Feminae: Medieval Women and Gender Index


  • Record Number: 8532
  • Author(s)/Creator(s): Horner , Shari.
  • Contributor(s):
  • Title: The Violence of Exegesis: Reading the Bodies of Aelfric's Saints [Thirtieth International Congress on Medieval Studies, the Medieval Institute, Western Michigan University, May 4-7, 1995. Thirtieth Symposium on the Sources of Anglo- Saxon Culture, co- sponsered by the Institute and CEMERS, Binghamton University. Session 247.]
  • Source: Old English Newsletter 28, 3 (Spring 1995):
  • Description:
  • Article Type: Conference Paper Abstract
  • Subject (See Also): Ælfric, Abbot of Eynsham Body Hagiography Literature- Verse Violence in Literature
  • Award Note:
  • Geographic Area: British Isles
  • Century: 10-11
  • Primary Evidence:
  • Illustrations:
  • Table:
  • Abstract: This paper studies the representations of violence against the female body in Œlfric's Lives of Saints Agatha, Lucy, and Agnes, by applying Œlfric's own exegetical theories to scenes of hagiographic violence. Œlfric, like Augustine, warns against reading literally. admiring only the beauty of the letters without comprehending the spiritual truths they contain. Œlfric's exegesis is controlled by corporeal metaphors: reading "literally" means reading "bodily," "lichamlice." Readers must not focus on "pa nacodon word," but rather must read for the spiritual ("gastlic") meaning within these words. Like a text, the saint's body, too, contains spiritual truth, but is consistently misread (i.e., read only literally) by her torturers. The saint's body thus acts as a text which violently displays the tensions between literal and spiritual reading. Œlfric's Lives of Saints Agatha, Lucy, and Agnes demonstrate these hermeneutic principles, and thereby naturalize scenes of corporeal violence to women. The hermeneutic utility of virgin martyr lives exists precisely on the border of literalism and allegory; the virgin body, repeatedly subjected to violent assault, occupies that liminal site. True to hagiographic conventions, Œlfric's Lives describe saints whose virginity is violently threatened, but who heroically maintain their bodily integrity. My paper offers close readings of the violence done to these female bodies and demonstrates that Œlfric's hermeneutic theories attempt to rewrite sexual violence as spiritual exegesis. To be sure, male and female martyrs alike are tortured in medieval hagiography. My paper, however, focuses on the lives of female saints in order to isolate those characteristics which are conditioned by late Anglo-Saxon perceptions of femininity and the female body. Medieval hagiography in general shows an intense interest in female bodies, even as it denies that those bodies should interest readers. Reading the lives of Saints Agatha, Lucy, and Agnes in the context of Œlfric's hermeneutics, I argue that these texts negotiate this seeming contradiction by representing graphic scenes of torture in the name of hermeneutic truth [Reproduced by permission of Robert Schicler, the “Abstracts of Papers in Anglo-Saxon Studies” editor, and the editors of the “Old English Newsletter.”].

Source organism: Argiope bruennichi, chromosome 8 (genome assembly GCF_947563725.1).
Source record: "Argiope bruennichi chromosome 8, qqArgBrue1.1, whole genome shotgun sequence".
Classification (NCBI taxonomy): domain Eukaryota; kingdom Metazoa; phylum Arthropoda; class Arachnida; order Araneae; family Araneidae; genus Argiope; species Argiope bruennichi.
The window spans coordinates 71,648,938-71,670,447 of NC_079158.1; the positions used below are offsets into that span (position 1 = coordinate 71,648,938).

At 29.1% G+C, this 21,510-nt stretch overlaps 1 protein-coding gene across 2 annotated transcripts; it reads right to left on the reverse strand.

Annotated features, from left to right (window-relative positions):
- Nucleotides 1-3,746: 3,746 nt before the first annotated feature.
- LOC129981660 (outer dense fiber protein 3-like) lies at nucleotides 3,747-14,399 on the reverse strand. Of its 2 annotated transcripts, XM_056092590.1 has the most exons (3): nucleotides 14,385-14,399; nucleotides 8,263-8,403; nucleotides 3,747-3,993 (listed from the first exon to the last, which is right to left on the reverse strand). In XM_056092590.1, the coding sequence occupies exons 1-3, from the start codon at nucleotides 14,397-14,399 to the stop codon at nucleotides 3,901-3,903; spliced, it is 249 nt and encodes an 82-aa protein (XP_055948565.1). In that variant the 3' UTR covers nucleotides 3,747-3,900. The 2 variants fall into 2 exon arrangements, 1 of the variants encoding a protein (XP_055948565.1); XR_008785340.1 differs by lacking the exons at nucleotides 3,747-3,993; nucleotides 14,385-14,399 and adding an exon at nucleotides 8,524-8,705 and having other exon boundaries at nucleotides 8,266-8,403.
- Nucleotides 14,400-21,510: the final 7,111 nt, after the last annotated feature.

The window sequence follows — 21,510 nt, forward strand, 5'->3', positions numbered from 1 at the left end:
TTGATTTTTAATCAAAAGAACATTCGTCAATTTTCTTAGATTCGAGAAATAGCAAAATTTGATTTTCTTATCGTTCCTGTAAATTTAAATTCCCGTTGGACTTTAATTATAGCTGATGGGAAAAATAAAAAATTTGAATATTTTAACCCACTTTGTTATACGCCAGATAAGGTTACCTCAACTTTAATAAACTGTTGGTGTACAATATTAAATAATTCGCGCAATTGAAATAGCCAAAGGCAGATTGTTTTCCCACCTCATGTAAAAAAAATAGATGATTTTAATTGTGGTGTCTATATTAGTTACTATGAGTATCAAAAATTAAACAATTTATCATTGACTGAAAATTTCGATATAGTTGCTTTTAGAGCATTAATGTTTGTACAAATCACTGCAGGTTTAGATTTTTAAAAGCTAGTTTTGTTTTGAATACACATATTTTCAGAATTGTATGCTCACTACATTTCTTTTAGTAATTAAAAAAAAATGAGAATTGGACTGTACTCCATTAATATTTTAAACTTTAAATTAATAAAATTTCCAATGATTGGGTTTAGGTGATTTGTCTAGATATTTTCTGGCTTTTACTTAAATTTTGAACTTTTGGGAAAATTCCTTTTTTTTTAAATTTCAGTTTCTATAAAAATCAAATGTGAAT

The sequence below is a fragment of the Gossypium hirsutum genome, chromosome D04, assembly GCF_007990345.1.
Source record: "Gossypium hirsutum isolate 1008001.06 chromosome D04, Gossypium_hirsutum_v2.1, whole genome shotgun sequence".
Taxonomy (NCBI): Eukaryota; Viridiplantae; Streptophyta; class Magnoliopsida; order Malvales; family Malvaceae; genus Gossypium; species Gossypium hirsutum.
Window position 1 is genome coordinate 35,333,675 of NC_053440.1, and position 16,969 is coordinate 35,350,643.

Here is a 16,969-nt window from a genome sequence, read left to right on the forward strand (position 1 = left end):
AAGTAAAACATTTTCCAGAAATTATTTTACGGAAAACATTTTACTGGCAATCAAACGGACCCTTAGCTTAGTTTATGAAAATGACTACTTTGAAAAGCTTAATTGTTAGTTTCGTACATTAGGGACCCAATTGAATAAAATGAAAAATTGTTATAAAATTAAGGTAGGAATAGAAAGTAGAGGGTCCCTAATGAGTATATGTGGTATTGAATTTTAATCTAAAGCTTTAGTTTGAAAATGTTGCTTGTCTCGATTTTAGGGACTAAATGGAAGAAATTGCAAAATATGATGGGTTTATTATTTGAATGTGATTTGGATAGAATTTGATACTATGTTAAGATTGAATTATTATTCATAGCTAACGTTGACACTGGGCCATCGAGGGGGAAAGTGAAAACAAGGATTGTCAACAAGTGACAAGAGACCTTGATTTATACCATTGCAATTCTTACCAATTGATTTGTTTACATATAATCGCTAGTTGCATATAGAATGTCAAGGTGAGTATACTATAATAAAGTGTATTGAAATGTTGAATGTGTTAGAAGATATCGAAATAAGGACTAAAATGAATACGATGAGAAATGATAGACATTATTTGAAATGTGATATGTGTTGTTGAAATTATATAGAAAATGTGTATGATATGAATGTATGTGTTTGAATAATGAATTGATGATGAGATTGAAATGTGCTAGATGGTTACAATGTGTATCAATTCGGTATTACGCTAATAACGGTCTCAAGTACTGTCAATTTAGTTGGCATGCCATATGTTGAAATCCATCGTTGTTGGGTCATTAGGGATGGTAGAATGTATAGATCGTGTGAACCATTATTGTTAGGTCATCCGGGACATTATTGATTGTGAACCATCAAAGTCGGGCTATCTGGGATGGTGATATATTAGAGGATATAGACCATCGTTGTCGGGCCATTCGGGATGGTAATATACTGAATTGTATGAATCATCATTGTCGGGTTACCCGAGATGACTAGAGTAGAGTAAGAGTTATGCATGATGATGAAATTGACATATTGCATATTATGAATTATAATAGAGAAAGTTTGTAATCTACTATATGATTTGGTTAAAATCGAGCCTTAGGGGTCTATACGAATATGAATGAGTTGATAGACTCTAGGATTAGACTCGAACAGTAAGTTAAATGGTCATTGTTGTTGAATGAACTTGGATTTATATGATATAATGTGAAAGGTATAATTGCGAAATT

• Author's Affiliation: University of Nebraska, Kearney
  • Conference Info: - , -
  • Year of Publication: 1995.
  • Language: English
  • ISSN/ISBN: 00301973